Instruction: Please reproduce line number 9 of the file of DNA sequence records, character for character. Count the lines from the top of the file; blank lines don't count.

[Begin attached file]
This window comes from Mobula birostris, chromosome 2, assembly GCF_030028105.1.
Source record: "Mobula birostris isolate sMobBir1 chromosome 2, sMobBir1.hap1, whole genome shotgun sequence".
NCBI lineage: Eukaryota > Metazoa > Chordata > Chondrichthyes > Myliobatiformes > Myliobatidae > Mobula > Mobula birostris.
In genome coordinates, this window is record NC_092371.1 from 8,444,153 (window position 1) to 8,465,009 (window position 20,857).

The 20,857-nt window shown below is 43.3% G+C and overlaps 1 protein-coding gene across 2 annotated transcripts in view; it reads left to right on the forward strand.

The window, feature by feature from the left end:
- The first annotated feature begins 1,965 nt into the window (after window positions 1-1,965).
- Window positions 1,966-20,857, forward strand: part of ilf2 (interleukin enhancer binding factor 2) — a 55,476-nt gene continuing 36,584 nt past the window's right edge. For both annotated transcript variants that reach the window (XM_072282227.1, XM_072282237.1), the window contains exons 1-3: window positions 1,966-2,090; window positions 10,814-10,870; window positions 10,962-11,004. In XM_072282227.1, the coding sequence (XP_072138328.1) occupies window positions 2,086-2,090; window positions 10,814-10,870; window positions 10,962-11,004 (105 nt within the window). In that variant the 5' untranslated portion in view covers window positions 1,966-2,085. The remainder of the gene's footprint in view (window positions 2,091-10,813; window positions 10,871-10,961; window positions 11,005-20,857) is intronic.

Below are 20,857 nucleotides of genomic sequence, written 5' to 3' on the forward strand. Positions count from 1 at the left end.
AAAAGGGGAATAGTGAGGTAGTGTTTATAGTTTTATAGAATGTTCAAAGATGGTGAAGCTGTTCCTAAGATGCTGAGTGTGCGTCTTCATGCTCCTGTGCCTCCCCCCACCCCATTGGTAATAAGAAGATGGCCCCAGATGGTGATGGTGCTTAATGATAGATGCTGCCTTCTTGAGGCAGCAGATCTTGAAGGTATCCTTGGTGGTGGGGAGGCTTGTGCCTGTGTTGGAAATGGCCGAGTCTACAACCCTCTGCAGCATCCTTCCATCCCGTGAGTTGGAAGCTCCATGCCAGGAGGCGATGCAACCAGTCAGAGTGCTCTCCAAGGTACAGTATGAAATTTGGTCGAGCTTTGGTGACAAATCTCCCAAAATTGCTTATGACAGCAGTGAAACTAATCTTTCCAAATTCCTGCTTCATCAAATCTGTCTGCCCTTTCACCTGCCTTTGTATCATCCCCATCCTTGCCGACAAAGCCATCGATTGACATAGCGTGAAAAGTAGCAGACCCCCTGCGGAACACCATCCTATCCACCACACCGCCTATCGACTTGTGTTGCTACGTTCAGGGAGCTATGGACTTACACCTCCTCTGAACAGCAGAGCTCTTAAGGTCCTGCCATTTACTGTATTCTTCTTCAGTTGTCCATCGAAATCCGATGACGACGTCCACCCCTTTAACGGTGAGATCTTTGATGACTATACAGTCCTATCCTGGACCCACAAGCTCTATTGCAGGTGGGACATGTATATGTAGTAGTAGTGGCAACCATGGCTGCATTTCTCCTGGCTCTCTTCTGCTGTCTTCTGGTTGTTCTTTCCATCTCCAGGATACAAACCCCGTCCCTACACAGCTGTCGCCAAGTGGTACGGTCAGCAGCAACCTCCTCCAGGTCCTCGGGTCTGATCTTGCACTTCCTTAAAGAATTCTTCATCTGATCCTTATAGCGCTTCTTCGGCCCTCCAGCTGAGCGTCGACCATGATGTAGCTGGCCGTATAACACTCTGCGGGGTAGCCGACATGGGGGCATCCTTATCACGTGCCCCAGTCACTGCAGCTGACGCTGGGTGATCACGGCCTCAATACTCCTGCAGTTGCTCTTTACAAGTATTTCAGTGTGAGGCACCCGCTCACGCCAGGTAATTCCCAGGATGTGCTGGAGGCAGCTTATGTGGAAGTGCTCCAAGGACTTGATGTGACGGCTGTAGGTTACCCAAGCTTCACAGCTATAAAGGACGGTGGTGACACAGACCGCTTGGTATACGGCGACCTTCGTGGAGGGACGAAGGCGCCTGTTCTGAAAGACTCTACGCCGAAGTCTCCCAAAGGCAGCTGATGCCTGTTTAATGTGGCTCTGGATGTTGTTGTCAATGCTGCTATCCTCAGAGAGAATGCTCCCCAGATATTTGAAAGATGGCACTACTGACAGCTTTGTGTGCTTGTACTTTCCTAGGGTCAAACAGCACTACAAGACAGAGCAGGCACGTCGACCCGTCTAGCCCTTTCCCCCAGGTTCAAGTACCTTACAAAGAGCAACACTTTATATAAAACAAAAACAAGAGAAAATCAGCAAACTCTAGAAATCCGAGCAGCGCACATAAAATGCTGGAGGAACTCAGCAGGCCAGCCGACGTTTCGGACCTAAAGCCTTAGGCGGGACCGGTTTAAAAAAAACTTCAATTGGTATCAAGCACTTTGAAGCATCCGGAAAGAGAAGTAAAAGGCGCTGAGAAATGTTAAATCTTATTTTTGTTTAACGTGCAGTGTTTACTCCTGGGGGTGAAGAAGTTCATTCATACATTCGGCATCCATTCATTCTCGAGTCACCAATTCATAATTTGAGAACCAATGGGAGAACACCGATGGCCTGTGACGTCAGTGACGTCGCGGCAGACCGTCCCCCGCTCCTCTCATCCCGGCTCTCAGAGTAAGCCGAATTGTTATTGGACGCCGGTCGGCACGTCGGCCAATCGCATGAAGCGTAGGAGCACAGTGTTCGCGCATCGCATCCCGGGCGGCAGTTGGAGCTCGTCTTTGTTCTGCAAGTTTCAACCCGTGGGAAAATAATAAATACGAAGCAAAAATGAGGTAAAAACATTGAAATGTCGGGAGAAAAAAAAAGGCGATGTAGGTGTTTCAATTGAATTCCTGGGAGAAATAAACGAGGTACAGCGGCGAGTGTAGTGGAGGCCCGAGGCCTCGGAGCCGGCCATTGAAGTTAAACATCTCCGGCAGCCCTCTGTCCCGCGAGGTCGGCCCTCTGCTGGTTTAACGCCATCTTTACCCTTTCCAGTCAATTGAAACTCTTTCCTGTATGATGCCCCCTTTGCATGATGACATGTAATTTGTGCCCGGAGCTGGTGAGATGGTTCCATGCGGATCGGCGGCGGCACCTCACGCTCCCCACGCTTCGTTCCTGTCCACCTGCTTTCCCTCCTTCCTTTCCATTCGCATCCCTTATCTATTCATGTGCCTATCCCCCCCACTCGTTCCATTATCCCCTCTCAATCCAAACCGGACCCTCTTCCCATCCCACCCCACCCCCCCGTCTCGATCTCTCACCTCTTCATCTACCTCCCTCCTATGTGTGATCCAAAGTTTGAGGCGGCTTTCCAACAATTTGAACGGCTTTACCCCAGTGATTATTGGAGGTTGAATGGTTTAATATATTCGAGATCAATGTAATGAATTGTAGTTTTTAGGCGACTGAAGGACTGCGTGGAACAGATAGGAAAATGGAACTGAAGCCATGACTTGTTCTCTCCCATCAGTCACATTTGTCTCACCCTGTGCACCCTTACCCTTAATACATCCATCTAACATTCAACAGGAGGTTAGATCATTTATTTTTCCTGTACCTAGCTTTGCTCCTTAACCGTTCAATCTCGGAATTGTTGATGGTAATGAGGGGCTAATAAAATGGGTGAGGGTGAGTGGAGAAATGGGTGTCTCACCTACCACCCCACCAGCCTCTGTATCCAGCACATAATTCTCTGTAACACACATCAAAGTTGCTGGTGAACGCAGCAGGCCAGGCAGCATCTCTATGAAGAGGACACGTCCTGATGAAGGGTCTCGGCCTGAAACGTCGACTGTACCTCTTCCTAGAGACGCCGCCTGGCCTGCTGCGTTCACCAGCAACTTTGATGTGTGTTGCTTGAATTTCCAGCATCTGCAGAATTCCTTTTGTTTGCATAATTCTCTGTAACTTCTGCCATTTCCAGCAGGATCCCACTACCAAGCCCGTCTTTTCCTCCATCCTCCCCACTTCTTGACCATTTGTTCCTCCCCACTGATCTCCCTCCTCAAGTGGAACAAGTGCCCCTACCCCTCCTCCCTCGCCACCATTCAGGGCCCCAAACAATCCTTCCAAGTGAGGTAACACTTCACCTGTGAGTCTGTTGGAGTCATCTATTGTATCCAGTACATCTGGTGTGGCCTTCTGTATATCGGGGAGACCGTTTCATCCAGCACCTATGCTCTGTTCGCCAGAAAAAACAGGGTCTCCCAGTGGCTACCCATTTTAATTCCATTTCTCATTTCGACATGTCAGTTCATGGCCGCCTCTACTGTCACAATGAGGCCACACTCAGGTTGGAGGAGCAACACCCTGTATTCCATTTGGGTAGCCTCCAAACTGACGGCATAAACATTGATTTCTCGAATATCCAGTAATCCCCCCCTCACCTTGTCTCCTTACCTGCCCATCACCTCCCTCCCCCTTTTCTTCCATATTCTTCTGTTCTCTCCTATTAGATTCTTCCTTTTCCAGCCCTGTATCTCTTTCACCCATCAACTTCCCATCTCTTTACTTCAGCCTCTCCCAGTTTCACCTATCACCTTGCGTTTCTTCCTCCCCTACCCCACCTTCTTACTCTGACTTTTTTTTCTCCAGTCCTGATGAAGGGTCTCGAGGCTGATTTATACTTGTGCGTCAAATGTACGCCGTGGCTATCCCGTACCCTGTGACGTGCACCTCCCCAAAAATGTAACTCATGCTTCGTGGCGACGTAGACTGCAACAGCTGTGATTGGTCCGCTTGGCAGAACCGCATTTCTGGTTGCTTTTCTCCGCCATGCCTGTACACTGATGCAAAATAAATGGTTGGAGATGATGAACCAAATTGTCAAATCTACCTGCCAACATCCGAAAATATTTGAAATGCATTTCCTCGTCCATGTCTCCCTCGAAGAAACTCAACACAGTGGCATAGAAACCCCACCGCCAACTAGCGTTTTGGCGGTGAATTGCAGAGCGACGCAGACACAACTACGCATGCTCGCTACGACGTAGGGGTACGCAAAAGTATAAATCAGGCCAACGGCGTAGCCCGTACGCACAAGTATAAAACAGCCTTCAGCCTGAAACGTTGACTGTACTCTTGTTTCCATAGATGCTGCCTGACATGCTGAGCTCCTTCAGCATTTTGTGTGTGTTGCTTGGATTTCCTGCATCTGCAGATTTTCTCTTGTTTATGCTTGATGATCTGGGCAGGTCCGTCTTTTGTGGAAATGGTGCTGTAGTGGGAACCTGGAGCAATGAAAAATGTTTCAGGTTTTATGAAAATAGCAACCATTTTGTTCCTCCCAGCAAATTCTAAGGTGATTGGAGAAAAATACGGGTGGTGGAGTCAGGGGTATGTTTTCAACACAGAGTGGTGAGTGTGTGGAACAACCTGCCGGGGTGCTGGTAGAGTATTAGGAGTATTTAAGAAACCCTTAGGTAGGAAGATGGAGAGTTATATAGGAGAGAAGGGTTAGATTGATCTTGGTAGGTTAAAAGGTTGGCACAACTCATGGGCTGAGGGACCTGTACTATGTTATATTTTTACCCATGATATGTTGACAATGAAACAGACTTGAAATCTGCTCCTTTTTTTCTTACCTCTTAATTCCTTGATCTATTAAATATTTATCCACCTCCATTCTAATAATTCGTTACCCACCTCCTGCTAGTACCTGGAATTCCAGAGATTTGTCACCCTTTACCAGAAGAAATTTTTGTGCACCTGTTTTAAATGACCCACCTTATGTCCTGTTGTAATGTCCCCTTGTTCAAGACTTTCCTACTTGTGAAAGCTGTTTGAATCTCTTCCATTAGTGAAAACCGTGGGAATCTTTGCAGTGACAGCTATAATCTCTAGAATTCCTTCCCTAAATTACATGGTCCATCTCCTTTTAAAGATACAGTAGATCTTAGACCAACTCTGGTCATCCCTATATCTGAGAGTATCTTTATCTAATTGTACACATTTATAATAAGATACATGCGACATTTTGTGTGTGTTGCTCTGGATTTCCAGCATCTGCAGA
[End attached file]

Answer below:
Below are 20,857 nucleotides of genomic sequence, written 5' to 3' on the forward strand. Positions count from 1 at the left end.